At the end of the interview, Bell is asked if he has anything to add, and he finally obliges the commissioners with the expression of regret that was absent from his written submission: "I never believed that violence, you know, or the taking of a life is a good thing. I never believed in that. You know, a few years after I was sentenced, I rationalized the death of (Piagentini and Jones), you know, as a result of my—the revolution that I had embraced, I justified that, and that was a way that enabled me to do my time, okay. But after a time, it didn't work for me. The consequences of what I had done came to the surface and I learned from being in prison what it's like to be separated from loved ones...
"So what I'm saying to you, sir, is that coming to terms with the suffering that I have caused the victims and their families has been one of the most difficult but transformative parts of my prison experience, but I have changed in other ways, too. I remain a student of history and world events..."
It struck the board as too little, too late, in more ways than one. You know, for a few years after I was sentenced, I rationalized the death... Bell denied his crimes for thirty-five years, and he continues to rationalize them. All three commissioners denied parole.
In the 2016 hearings, Bell is far more forthcoming on the subject of personal responsibility: "Well, it was horrible. You know? It was totally wrong, and I feel remorse for it having happened. I wish it never did happen." On the whole, his recognition of the human dimension of his crime is vastly improved: "I can understand how the families would feel concerning my release. I can understand it, because they've suffered, and they have hurt, you know, but I hope they could find some compassion in their heart to understand that, you know, that time has passed, that mistakes have been made, and that I recognize my mistake, and that it was a horrible thing that I did and, you know, it would help me to think that they could find some forgiveness in their hearts and recognize that I'm a good person...
"I'm not a bad person, that I was caught up in a situation that—in the process of trying to do good, I did something very terribly wrong, that I did something bad, and that, you know, my activities wasn't focused on their loved ones per se."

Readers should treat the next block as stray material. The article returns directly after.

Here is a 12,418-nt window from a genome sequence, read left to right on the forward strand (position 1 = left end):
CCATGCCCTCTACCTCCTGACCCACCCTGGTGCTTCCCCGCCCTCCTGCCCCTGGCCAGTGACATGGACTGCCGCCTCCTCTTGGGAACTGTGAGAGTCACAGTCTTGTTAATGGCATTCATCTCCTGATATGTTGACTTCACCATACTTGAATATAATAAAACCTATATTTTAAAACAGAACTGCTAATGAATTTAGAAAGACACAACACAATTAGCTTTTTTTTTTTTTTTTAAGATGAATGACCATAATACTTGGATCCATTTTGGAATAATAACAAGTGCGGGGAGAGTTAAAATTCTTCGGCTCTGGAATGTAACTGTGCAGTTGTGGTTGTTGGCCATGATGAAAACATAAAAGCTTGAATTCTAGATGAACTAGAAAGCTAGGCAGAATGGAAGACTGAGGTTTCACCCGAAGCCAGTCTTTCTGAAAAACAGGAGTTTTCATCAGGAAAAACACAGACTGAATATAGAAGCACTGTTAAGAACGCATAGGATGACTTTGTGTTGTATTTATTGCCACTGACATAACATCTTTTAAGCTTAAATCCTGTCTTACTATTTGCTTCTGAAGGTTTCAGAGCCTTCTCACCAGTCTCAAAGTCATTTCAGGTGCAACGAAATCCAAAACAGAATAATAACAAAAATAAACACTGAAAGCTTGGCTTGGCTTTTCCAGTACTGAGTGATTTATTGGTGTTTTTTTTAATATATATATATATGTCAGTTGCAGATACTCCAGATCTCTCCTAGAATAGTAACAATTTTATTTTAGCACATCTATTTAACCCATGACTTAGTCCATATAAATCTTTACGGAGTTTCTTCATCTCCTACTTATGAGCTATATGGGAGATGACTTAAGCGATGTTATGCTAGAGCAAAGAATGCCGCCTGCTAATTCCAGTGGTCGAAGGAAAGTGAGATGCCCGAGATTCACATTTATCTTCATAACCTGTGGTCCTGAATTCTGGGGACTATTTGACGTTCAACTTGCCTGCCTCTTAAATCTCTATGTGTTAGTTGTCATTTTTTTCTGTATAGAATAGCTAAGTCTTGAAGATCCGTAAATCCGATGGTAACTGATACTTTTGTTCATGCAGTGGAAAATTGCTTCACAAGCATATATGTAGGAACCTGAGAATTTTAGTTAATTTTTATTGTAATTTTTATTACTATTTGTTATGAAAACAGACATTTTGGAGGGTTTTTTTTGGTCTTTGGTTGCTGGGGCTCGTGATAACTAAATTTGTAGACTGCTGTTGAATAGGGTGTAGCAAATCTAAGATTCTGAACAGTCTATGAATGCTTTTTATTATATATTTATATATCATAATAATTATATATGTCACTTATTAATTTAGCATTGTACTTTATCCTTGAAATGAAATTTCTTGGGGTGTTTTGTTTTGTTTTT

Still, when pressed on the details of the crime, Bell reverts to his old practice of deflection and equivocation:
. . .
And he remains resolute in his defense of his comrades in arms: "Contrary to some historical accounts, the Black Panther Party did not advocate random acts of violence. We did not." One of the most compelling of those historical accounts, Bryan Burrough's Days of Rage, notes that "It was the Panther newspaper, The Black Panther, that coined the phrase ‘Off the Pig'...the Panther openly called for the murder of policemen, supplying tips on ambush tactics and ways to build bombs." The random acts of violence which Bell committed were wholly in accord with the party line.
Again, the three-person panel was unanimous: "After a review of the record, interview, and deliberation, the panel has determined that your release would be incompatible with the welfare and safety of society and would so deprecate the serious nature of the crimes as to undermine respect for the law."
What did Herman Bell say in 2018 that was different from what he said before? Maybe there was less talk about politics. Maybe there were even tears for Piagentini and Jones. He certainly had a better sense of the sentiments the Parole Board wanted him to express. But the most compelling statement about the murder of police officers that Herman Bell ever made wasn't to the Parole Board in upstate New York, in 2018. It was to a judge in California, in 2009, when he pled guilty to manslaughter for the shotgun killing Sgt. John Young at the Ingleside station. Anthony Bottom had pled guilty to conspiracy to commit manslaughter the week before. Both men received suspended sentences, along with periods of probation, that would be completed while serving their time for the New York murders. What was extraordinary about their guilty pleas was not the words themselves, which were few and tepid, but the negotiated terms of their surrender, as stated on the record by their attorneys.